John R. Clark, with a dissertation and publications on Roman comedy, a book on the Renaissance Latin Platonist Marsilio Ficino, a number of articles on medieval Latin literature, and an abiding interest in manuscript studies, keeps himself busy at Fordham teaching Latin (classical, Christian, and medieval) at all levels, classical drama in translation, and graduate courses in Roman comedy and satire, medieval Latin surveys and seminars, and Latin palaeography. During the summers, he offers a course on ecclesiastical Latin and occasional tutorials. Having just completed an article for Traditio on a recently discovered 13th-century text on alchemy and religion, he is looking forward to resuming his work on the interlocking themes of trickery and chance in Roman comedy, to be followed by the editing of a medieval Latin reader especially designed for a classics audience.

Harry B. Evans
Ph.D., North Carolina (Chapel Hill)
Professor Emeritus

Interests: Roman topography, Latin literature

Harry B. Evans is primarily interested in Roman topography: he has written two books and co-edited a third on topographical topics, and two of the five doctoral dissertations he directed during his 25 years at Fordham focused on Roman topography. He has been a Rome Prize Fellow and Resident in Classical Studies at the American Academy in Rome, and also taught three years at the Intercollegiate Center for Classical Studies in Rome, twice as professor-in-charge. He served as secretary-treasurer of the American Philological Association for five years and was also elected APA Vice President for Program for a four-year term. In retirement, he has recently published Exploring the Kingdom of Saturn: Kircher's Latium and its Legacy (University of Michigan, 2012).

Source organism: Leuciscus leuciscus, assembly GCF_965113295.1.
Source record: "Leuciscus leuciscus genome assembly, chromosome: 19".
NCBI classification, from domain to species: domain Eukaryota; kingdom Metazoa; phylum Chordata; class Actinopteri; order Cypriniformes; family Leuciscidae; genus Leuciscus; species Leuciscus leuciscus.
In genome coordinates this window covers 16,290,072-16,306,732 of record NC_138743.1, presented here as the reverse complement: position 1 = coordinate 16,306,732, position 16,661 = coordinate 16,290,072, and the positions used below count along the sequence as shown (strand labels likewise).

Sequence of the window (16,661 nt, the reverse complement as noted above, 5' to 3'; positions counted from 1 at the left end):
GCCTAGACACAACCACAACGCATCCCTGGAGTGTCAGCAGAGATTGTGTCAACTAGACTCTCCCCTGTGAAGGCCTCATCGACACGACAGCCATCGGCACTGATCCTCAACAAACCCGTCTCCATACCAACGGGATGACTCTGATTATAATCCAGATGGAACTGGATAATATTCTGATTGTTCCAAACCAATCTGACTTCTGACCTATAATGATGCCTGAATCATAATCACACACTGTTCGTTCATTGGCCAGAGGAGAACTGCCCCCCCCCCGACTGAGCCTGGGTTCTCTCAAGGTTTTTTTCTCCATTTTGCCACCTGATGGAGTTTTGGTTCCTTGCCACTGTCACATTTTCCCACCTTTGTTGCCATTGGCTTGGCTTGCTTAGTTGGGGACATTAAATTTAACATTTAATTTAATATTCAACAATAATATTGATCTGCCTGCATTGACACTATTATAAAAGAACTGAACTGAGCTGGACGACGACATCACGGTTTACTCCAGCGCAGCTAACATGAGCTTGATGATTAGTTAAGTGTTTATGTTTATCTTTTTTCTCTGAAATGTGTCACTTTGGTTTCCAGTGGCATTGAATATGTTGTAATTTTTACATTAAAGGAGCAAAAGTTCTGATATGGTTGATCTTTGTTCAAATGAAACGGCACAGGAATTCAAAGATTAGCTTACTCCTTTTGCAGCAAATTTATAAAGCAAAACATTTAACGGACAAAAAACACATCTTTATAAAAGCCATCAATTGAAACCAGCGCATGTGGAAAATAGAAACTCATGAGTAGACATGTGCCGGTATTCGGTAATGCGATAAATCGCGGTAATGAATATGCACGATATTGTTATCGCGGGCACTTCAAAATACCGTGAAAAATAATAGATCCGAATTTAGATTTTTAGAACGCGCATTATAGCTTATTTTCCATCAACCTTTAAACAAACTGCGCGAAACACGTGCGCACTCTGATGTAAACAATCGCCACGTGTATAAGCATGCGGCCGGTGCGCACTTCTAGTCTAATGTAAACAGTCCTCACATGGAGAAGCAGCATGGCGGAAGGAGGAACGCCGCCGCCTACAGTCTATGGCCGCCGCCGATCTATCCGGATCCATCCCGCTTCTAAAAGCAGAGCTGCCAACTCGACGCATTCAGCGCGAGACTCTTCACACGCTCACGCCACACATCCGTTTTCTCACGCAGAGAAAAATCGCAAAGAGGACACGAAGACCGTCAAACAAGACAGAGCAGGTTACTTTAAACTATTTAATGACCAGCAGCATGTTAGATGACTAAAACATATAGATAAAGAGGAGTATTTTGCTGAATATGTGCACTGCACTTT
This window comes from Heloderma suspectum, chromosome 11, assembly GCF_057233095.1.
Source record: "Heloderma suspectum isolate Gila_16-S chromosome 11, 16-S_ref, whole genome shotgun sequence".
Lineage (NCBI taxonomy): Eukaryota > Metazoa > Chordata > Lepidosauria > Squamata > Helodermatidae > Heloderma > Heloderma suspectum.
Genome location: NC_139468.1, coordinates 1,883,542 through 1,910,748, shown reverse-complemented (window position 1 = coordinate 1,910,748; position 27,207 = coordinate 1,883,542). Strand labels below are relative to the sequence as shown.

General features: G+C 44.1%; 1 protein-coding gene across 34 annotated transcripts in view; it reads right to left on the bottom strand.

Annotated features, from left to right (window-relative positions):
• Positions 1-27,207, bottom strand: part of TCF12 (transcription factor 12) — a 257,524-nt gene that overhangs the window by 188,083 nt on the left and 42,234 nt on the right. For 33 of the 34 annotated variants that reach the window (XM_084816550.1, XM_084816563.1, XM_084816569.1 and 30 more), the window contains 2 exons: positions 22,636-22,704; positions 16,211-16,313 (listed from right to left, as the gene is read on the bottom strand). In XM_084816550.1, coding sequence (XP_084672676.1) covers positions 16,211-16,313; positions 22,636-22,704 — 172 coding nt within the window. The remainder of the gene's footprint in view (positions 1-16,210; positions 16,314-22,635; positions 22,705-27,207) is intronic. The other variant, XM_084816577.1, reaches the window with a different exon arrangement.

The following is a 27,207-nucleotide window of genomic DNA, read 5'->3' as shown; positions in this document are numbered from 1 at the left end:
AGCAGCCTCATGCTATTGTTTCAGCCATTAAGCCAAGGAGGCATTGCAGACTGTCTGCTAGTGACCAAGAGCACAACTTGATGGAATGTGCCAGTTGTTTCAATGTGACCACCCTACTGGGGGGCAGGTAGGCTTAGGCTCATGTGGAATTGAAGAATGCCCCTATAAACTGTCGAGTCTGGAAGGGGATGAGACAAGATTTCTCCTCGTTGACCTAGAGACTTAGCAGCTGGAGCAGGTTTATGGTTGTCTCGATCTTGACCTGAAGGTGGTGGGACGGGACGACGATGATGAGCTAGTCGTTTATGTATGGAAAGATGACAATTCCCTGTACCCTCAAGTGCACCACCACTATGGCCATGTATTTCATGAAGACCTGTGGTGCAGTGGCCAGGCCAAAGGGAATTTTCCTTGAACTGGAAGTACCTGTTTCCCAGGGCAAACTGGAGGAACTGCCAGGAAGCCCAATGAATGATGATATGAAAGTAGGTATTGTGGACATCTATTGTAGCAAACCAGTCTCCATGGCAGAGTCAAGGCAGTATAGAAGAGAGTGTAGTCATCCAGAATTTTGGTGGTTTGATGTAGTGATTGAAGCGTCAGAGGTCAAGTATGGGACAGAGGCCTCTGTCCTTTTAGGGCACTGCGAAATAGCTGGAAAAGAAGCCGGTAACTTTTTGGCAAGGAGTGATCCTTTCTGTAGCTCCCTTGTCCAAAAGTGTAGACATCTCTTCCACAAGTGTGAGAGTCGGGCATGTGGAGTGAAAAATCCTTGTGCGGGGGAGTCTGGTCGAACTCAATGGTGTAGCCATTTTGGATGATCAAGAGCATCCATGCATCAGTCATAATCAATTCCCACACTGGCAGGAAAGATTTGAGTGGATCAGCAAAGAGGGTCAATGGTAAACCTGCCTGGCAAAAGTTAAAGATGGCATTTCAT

Robert J. Penella
Ph.D., Harvard
Professor Emeritus

428A FMH (Bronx Campus)

Interests: Imperial Greek prose, Ancient Declamation, Late Antiquity, Roman historiography

Robert J. Penella has had a long-standing interest in Roman history and historiography, in which areas he did most of his teaching. His main research interest, however, is the imperial Greek rhetorical and oratorical tradition from Dio Chrysostom to the School of Gaza, and he regards late antiquity as his major scholarly home. Past holder of NEH and Guggenheim fellowships, he is the author of four books, most recently The Private Orations of Themistius (Berkeley, 2000) and Man and the Word: The Orations of Himerius (Berkeley, 2007). He is contributing editor of Rhetorical Exercises from Late Antiquity: Choricius of Gaza, Preliminary Talks and Declamations, a collaborative translation (Cambridge, 2009), and is currently working on a translation of twelve declamations of Libanius (3-8, 11, 13-16, 24) and on various topics in imperial sophistic. He is a member of the advisory board of the Revue des études tardo-antiques.

George W. Shea
Ph.D., Columbia
Professor Emeritus

Interests: late antiquity, Latin literature

George W. Shea, associate chair for Lincoln Center, teaches courses in Latin language and literature as well as classics in translation. He has published three books on Latin poetry in addition to articles and reviews in both classics and other areas of general scholarly interest. He was for fifteen years Dean of Fordham College at Lincoln Center. He has a special interest in international education and has taught and lectured in Japan, Australia, and Italy, where for five years he directed Fordham's summer study program in Orvieto.


Eve Foti
Executive Secretary, Bronx Campus
Classics Department

428 FMH

Kerri Maguire
Executive Secretary, Lincoln Center

924F Lowenstein Building